Researchers presented the findings  of cognitive behavioral therapy (CBT) benefits on anxiety, depression, and quality of life in patients with mild cognitive impairment (MCI) and dementia

“Today, no reviews have analyzed specific adaptations and their potential efficacies in mood and sleep disorders for persons with cognitive impairment and dementia,” said lead author Jeff Wang, MD candidate at McGovern Medical School, Austin, Texas.

A review of literature from PubMed, Embase, and PsycINFO databases included 12 studies categorized based on intervention focuses and primary and secondary outcomes: depression, anxiety, quality of life, and insomnia.  “CBT showed a reduction in insomnia and improvements in sleep quality. However, the lack of studies analyzing the effects of CBT on insomnia suggest that there is insufficient evidence to draw conclusions on overall efficacy. These results may inform the design of future clinical trials in dementia and warrant further investigation into insomnia outcomes,” researchers said.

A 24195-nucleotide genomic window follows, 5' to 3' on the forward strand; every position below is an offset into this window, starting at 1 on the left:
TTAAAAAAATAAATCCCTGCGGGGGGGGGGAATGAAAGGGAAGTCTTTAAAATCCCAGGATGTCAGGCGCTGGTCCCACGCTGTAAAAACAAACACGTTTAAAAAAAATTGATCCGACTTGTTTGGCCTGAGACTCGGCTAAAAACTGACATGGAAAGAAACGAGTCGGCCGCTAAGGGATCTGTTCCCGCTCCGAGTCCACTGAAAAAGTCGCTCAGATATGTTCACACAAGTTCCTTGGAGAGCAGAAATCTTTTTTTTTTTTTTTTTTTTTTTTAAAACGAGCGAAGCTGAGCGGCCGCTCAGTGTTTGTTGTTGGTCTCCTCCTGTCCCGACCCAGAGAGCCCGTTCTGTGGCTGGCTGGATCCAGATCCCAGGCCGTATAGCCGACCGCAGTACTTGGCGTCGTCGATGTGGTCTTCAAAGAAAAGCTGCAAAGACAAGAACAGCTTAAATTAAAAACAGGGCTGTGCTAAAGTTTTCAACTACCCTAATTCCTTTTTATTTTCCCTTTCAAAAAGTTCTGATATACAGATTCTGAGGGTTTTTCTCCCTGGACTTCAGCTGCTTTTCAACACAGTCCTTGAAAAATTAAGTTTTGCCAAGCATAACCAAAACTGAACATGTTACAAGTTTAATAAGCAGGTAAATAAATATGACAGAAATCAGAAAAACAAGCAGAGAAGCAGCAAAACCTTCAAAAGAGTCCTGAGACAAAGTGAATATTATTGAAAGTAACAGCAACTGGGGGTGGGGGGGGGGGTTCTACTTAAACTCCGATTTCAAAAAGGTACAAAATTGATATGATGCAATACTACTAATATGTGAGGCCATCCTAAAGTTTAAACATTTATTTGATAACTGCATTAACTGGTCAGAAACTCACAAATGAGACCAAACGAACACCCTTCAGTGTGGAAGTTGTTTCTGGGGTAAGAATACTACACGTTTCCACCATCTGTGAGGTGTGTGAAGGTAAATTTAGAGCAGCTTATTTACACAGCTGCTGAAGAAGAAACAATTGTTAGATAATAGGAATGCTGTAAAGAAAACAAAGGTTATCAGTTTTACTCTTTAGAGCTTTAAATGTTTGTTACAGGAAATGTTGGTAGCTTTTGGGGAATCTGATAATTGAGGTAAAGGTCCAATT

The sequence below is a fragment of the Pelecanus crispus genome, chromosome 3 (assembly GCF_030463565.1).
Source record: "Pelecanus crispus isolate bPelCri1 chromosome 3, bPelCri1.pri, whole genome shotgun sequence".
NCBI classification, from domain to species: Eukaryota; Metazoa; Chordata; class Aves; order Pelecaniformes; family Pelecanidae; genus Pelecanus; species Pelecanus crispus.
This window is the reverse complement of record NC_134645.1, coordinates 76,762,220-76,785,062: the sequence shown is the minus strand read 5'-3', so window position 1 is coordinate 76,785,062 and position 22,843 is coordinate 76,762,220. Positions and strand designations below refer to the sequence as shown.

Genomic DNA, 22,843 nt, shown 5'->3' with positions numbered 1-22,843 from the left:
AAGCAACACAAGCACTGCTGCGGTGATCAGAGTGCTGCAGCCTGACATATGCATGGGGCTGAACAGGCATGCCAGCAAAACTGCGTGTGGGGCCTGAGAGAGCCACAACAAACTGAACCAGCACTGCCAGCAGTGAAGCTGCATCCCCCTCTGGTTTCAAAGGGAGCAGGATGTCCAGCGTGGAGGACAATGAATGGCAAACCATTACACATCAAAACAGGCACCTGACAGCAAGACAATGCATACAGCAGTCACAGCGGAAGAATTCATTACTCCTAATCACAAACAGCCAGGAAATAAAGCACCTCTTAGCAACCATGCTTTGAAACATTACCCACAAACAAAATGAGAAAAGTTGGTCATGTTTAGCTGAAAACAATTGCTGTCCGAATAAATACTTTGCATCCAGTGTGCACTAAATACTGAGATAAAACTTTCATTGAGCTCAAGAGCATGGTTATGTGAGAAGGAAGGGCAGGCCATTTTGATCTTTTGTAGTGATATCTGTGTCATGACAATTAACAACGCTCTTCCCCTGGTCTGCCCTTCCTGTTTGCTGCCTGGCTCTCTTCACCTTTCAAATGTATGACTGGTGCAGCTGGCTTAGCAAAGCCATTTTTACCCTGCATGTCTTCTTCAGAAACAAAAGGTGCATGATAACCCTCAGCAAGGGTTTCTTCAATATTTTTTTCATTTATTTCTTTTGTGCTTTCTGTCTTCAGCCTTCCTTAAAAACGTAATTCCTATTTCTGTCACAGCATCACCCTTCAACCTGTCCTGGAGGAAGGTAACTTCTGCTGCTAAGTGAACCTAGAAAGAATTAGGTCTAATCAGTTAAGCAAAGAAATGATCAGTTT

In addition to CBT, other non-pharmacological interventions, such as cognitive stimulation and meditation, have demonstrated mood improvement in patients with dementia or MCI.

Jin JW, Nowakowski S, Taylor A, et al. Cognitive behavioral therapy for mood and insomnia in persons with dementia: a systematic review. Poster presented at the American Psychiatric Association 2021 Annual Meeting; May 1-3, 2021; Virtual.